This is the first entry in an ongoing series by Parallax View contributor Jeff Shannon, written in appreciation ofÂ lesser-known films, performances, film-related achievementsÂ or other newsworthy items that haven’t received the attention they deserve.
Donâ€™t get me wrong: Red is a not great movie, or even aÂ very good one. But if youâ€™re looking for a minor gem that wonâ€™t waste your time, you might find (as I did) that Red will grab and hold your attention, and thatâ€™s a lot more than you can say aboutÂ the mostly-redundant, higher-profile crap coming out of Hollywood these days.
More to the point, Red is a worthy showcase for an exceptional actor whoâ€™s earned plenty of critical praise but relatively little public appreciation. Brian Cox first came to American critical attention for originating the role of Hannibal Lecter (then spelled â€œLecktorâ€) in Michael Mannâ€™s Manhunter (1986), by which time the burly Scot (b. Brian Denis Cox, Dundee, Scotland, June 1, 1946) had been working in U.K. television and movies for over two decades. His career boosted by his cleverly sinister performance as Lecter, Cox has been in demand ever since: Among his 141 acting credits currently listed on IMDb, my personal favorites include his memorably villainous turn in Rob Roy (he also appeared in Braveheart the same year, 1995); his complex and enigmatic portrayal of pederast â€œBig Johnâ€ Harrigan in Michael Cuestaâ€™s risky-but-rewarding L.I.E. (2001); and, more recently, his flamboyant yet melancholy turn as traveling showman Jack Langrishe in the third (and sadly final) season of HBOâ€™s Deadwood (2006).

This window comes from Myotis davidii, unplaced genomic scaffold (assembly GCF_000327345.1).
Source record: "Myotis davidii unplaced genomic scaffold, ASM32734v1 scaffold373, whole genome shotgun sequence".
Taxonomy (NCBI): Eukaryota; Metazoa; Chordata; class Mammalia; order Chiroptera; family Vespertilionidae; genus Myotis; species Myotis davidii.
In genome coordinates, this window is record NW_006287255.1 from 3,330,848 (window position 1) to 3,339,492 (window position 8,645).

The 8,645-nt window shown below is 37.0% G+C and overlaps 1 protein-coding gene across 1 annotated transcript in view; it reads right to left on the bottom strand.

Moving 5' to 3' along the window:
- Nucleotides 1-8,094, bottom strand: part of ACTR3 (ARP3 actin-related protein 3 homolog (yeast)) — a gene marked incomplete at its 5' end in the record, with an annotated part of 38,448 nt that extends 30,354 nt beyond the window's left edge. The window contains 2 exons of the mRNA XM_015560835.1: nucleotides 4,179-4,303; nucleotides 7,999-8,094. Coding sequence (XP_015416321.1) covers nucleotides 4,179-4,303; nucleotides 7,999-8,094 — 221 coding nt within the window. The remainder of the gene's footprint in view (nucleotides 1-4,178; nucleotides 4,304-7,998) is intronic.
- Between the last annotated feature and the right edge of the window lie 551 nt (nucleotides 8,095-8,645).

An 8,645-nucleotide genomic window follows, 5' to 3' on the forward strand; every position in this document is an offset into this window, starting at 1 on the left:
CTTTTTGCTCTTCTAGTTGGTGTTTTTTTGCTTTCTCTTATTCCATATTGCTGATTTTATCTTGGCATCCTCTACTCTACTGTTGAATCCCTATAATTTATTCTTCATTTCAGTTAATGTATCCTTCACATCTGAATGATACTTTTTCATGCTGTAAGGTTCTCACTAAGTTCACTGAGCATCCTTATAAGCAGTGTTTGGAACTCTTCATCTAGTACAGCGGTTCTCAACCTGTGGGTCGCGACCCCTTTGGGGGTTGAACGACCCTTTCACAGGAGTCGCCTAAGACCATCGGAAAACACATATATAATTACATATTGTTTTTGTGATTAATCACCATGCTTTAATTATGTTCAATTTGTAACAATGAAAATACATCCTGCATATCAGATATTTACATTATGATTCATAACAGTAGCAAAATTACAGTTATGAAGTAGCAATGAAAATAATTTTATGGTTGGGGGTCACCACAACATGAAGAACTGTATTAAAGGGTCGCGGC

Those were all serious roles, each blessed with the subtle humor that informs many of Coxâ€™s performances. Occasionally that humor is delightfully less than subtle: Cox is one of the better reasons to watch Super Troopers (2001); he scored an Emmy nomination for an appearance on TV’sÂ Frasier (1993); and his line deliveries in The Ringer (2005) are pee-your-pants hilarious.
Now we can add Red to the roster of Coxâ€™s finest work to date; itâ€™s â€œunder the radarâ€ because itâ€™s been little-seen beyond its Sundance premiere in January 2008. (I wouldnâ€™t be writing this if I hadnâ€™t happened upon the filmâ€™s one-night preview on HDNet Movies, on the eve of its brief U.S. theatrical release in a handful of east-coast cinemas.)